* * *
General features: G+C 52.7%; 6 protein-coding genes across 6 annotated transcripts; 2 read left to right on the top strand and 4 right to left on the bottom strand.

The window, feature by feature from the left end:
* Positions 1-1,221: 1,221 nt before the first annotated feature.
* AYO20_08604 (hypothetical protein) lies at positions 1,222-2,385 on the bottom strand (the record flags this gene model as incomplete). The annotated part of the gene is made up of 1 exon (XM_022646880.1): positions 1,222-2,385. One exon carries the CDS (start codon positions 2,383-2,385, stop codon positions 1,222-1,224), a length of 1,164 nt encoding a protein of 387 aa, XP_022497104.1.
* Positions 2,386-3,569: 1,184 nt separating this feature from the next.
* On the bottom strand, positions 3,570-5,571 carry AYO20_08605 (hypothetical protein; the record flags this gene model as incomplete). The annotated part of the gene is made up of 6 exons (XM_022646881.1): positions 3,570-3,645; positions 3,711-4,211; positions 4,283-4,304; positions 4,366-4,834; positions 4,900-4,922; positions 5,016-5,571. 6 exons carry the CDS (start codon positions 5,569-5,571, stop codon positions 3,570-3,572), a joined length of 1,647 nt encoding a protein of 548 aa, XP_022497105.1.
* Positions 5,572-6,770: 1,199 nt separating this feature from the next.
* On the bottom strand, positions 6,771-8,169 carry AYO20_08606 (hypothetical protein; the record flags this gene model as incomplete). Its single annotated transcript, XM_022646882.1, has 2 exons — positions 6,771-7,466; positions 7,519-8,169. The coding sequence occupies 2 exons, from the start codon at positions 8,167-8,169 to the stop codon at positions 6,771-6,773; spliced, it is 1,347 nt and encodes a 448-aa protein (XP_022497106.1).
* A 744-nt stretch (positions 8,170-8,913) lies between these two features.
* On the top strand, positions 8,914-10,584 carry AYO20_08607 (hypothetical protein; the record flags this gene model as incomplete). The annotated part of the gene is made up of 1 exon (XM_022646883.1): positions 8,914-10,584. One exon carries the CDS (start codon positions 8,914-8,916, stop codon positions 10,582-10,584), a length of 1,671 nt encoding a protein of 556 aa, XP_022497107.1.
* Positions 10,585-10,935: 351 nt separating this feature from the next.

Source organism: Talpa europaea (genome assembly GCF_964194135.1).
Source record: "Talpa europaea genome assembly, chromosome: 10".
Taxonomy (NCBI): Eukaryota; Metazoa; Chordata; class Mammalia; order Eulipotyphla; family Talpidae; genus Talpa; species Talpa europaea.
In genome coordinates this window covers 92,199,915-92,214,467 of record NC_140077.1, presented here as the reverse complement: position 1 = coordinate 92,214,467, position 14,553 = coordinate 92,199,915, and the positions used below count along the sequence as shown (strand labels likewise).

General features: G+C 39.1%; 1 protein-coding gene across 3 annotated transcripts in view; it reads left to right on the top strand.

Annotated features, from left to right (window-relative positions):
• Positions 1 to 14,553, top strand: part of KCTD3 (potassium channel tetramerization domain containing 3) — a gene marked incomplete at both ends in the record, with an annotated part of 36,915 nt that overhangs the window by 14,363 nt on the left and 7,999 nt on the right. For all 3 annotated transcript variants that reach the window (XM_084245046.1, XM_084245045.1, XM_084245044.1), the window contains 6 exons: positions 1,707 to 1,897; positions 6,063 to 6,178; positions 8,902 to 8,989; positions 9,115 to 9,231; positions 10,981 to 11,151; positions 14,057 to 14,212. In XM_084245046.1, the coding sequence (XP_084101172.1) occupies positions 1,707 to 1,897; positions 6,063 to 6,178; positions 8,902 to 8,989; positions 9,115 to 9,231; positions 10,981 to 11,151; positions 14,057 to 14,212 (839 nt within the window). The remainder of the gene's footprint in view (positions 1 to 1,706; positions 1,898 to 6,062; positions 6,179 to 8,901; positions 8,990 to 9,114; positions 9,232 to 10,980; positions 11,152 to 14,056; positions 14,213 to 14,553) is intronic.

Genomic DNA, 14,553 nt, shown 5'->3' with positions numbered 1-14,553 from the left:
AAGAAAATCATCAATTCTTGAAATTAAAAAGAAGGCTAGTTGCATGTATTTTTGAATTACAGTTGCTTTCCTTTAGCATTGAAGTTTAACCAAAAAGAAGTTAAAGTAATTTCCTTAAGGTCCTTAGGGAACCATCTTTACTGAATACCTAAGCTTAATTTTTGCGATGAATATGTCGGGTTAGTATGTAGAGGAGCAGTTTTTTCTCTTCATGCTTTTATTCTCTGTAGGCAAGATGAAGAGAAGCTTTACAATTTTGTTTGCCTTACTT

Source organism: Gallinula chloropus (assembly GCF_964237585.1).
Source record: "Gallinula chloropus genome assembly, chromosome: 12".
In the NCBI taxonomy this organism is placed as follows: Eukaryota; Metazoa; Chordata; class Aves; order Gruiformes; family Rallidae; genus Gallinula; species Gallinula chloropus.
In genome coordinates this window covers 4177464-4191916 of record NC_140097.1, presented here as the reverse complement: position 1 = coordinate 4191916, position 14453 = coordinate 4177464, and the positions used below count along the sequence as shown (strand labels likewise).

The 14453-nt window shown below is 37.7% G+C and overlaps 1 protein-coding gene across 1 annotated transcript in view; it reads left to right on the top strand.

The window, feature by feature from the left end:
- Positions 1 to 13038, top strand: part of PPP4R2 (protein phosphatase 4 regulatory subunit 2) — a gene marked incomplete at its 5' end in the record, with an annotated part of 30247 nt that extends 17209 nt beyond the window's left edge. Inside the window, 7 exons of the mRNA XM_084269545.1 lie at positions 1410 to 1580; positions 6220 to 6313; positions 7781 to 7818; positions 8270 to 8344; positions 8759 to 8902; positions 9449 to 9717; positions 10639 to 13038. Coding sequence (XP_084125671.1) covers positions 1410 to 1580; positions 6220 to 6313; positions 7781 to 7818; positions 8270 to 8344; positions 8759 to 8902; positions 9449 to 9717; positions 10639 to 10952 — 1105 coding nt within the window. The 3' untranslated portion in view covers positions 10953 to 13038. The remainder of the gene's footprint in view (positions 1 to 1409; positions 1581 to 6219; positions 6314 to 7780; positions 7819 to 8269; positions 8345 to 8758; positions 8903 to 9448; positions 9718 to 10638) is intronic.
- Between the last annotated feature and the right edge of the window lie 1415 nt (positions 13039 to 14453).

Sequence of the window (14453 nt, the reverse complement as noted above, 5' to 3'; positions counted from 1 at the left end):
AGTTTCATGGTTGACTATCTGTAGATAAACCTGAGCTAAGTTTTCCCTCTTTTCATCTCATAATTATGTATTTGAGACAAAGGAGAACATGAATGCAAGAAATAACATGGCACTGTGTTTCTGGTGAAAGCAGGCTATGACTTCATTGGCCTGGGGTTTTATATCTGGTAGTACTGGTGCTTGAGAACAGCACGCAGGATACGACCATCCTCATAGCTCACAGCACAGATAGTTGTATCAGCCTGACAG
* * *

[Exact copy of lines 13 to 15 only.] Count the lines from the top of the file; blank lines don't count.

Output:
Source record: "Talpa europaea genome assembly, chromosome: 10".
Taxonomy (NCBI): Eukaryota; Metazoa; Chordata; class Mammalia; order Eulipotyphla; family Talpidae; genus Talpa; species Talpa europaea.
In genome coordinates this window covers 92,199,915-92,214,467 of record NC_140077.1, presented here as the reverse complement: position 1 = coordinate 92,214,467, position 14,553 = coordinate 92,199,915, and the positions used below count along the sequence as shown (strand labels likewise).